Essential structural considerations in roof design

Table 1 shows the ASCE-7 edition with the basic wind speed and a conversion equation between ASCE-7 to NBC.

It is accepted by the construction and design communities that areas where the basic wind speed is greater than 125 mph (201 km/hr) 1/700-year wind, ASCE-7-22, 100 mph (160 km/hr) ASCE-7-05, the area was considered a high-wind zone requiring special detailing. Converting design wind speed for use in Canada, the same criteria is used for buildings in areas where the 50-year pressure is greater than 0.55 kPa (11.5 psf); therefore, special framing needs to be considered.

Design pressure (q): this is calculated from a design wind. The design wind in Canada is the average wind pressure taken over 60 minutes with a probability of exceedance of two percent (return period of 50 years) at a height of 10 m (33 ft) above ground in open terrain.

Exposure factor (Ce): the exposure factor accounts for the effect of the surrounding terrain. Rough and open terrain are the only two exposure categories considered.

In Canada, the NBC covers wind load in Article 4.1.7. The wind load equation is:

P = Iw q Ce Ct Cg Cp

A quick explanation of three of the variables:

Design pressure (q): this is calculated from a design wind (0.00256V2 [psf]). The design wind in Canada is the average wind pressure taken over 60 minutes, with a probability of exceedance of two percent (return period of 50 years), at a height of 33 ft (10 m) above ground in open terrain. When wind speeds over a 60-minute period are compared, there are likely wind gusts in that time which are
60 percent higher than the average wind speed.

Importance factor (Iw): accounts for whether the structure is low occupancy, regular use, or high importance. For example, the structure could be used as a post-disaster shelter or a critical structure such as a hospital—equivalent to the use of risk categories.

Gust factor (Cg): is similar to G, Cg converts the design pressure into a wind pulse of three seconds on the structure and is a function of the sample period and the size of the area considered.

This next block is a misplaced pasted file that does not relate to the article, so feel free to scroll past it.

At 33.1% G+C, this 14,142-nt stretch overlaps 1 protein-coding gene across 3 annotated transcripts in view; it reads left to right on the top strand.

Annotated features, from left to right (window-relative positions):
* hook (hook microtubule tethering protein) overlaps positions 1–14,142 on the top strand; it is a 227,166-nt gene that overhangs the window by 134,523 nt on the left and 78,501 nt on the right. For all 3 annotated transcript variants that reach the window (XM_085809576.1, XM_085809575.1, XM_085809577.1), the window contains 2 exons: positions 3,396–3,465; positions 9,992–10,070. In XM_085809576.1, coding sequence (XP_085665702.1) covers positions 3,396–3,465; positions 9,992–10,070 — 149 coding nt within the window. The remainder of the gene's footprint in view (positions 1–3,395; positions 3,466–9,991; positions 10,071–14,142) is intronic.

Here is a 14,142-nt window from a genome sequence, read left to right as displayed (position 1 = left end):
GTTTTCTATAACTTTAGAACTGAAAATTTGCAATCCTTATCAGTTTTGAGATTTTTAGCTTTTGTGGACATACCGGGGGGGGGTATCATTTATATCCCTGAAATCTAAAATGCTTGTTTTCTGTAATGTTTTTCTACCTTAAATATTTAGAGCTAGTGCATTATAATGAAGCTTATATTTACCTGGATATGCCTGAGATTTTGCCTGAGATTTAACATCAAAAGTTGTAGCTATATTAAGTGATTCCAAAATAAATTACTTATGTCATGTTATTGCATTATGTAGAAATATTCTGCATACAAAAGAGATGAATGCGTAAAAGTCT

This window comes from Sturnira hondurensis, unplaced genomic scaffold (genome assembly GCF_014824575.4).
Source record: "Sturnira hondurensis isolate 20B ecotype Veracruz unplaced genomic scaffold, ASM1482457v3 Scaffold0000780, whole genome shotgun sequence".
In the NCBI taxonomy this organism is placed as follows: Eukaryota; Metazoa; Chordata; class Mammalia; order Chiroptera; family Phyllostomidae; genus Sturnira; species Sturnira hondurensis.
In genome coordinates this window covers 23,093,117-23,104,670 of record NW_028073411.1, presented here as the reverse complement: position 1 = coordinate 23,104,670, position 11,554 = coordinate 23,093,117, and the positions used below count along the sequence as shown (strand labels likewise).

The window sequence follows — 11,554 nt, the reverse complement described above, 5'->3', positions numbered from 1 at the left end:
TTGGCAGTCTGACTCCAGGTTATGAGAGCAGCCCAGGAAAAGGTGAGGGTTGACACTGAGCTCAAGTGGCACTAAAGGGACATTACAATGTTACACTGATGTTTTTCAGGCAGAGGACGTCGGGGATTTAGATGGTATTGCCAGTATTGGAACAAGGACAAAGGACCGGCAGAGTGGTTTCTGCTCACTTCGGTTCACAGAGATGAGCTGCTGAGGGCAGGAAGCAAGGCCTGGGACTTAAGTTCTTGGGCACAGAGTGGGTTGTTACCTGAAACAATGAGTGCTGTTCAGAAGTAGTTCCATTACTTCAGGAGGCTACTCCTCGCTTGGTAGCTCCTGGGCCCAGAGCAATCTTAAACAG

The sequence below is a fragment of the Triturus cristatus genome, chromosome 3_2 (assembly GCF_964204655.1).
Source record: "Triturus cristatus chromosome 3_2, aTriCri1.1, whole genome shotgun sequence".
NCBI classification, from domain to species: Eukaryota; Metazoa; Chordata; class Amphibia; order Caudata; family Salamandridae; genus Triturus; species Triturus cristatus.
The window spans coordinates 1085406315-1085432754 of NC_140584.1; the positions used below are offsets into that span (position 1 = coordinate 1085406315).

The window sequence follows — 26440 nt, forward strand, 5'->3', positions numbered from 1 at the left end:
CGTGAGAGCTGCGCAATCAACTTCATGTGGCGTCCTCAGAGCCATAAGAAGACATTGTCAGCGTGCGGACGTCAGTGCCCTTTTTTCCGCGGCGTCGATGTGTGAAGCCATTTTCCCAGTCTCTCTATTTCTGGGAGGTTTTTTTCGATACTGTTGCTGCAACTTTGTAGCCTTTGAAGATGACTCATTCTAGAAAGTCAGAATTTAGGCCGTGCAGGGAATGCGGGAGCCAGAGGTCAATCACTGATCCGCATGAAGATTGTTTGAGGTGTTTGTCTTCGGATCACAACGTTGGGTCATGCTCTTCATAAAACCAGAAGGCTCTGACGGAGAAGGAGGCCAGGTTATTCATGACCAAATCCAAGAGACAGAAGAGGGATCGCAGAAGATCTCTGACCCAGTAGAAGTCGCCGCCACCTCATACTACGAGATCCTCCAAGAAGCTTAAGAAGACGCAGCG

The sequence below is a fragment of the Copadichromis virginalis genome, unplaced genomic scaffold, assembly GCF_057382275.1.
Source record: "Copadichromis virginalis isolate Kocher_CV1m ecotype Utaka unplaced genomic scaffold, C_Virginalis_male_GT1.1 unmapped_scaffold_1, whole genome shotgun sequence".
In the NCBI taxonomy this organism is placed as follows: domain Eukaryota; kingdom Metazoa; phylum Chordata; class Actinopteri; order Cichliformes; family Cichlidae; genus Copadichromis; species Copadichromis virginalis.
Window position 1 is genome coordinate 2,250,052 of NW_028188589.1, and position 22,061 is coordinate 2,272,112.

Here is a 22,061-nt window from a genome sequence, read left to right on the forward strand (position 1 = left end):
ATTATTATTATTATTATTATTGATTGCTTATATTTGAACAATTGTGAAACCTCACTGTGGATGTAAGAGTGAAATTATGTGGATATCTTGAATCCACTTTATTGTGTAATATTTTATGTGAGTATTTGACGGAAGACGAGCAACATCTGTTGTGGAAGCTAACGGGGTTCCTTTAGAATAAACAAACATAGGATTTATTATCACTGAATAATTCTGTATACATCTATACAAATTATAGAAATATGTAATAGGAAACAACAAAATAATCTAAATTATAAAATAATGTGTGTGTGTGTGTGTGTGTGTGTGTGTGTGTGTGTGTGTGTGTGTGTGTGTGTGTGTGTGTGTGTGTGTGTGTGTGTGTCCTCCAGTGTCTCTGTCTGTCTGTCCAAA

Figure 2  shows a roof section of a project in southern Alberta. The detail shows attention being paid to building science consideration. The project was constructed in an area where the design wind pressure is 0.9 kPa (18.8 psf); this pressure is the equivalent to winds from a Category 3 hurricane or an EF-2 tornado.


Tornadoes are rotating columns of air from the ground to the base of a thunderstorm and hurricanes. They cut a narrow path of destruction about 300 ft (90 m) wide, extending out as wide as 1,700 ft (520 m). The greatest wind intensity is in the central path. Wind speeds decrease rapidly away from the vortex of the tornado, but they can still be damaging.

With large tornadoes, more damage can occur in the periphery than from the central path. Field surveys performed after tornadoes have discovered common structural failures. Some of these include:

  • Bottom chord buckling of roof trusses, column base plates.
  • Loss of roof decks and wall siding due to inadequate connection to the structural supports.
  • Inadequate connection of walls to the foundation.

Tornadoes are classified based on the level of damage they cause. In the 1970s, the Fujita scale was developed and enhanced in the 2000s (Enhanced Fujita scale). Figure 3 provides a description of each scale, estimated wind speeds, and equivalent gust pressures.

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